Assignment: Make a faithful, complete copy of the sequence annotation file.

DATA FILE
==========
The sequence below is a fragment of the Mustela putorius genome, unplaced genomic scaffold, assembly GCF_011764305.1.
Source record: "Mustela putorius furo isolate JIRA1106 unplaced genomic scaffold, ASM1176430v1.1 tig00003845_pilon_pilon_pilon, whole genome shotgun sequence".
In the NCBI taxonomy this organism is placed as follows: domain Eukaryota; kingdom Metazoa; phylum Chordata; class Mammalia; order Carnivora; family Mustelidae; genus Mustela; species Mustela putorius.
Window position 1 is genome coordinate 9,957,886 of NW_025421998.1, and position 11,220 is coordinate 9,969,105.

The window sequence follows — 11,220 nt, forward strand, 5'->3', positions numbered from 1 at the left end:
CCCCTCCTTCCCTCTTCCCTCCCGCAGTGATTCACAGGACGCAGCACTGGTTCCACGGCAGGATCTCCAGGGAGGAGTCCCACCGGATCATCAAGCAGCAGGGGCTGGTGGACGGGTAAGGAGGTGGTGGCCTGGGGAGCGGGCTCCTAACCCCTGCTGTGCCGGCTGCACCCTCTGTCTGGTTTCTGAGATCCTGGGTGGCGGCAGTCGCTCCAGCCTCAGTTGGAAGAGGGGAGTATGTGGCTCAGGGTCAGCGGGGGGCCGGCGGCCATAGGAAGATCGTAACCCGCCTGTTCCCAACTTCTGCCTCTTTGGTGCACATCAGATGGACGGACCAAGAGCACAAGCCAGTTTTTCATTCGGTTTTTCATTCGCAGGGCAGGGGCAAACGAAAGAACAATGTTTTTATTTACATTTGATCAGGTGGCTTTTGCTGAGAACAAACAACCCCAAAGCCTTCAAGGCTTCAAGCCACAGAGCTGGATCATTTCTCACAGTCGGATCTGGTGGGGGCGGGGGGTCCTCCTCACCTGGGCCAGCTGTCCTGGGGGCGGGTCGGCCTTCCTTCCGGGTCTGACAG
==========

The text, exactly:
The sequence below is a fragment of the Mustela putorius genome, unplaced genomic scaffold, assembly GCF_011764305.1.
Source record: "Mustela putorius furo isolate JIRA1106 unplaced genomic scaffold, ASM1176430v1.1 tig00003845_pilon_pilon_pilon, whole genome shotgun sequence".
In the NCBI taxonomy this organism is placed as follows: domain Eukaryota; kingdom Metazoa; phylum Chordata; class Mammalia; order Carnivora; family Mustelidae; genus Mustela; species Mustela putorius.
Window position 1 is genome coordinate 9,957,886 of NW_025421998.1, and position 11,220 is coordinate 9,969,105.

The window sequence follows — 11,220 nt, forward strand, 5'->3', positions numbered from 1 at the left end:
CCCCTCCTTCCCTCTTCCCTCCCGCAGTGATTCACAGGACGCAGCACTGGTTCCACGGCAGGATCTCCAGGGAGGAGTCCCACCGGATCATCAAGCAGCAGGGGCTGGTGGACGGGTAAGGAGGTGGTGGCCTGGGGAGCGGGCTCCTAACCCCTGCTGTGCCGGCTGCACCCTCTGTCTGGTTTCTGAGATCCTGGGTGGCGGCAGTCGCTCCAGCCTCAGTTGGAAGAGGGGAGTATGTGGCTCAGGGTCAGCGGGGGGCCGGCGGCCATAGGAAGATCGTAACCCGCCTGTTCCCAACTTCTGCCTCTTTGGTGCACATCAGATGGACGGACCAAGAGCACAAGCCAGTTTTTCATTCGGTTTTTCATTCGCAGGGCAGGGGCAAACGAAAGAACAATGTTTTTATTTACATTTGATCAGGTGGCTTTTGCTGAGAACAAACAACCCCAAAGCCTTCAAGGCTTCAAGCCACAGAGCTGGATCATTTCTCACAGTCGGATCTGGTGGGGGCGGGGGGTCCTCCTCACCTGGGCCAGCTGTCCTGGGGGCGGGTCGGCCTTCCTTCCGGGTCTGACAG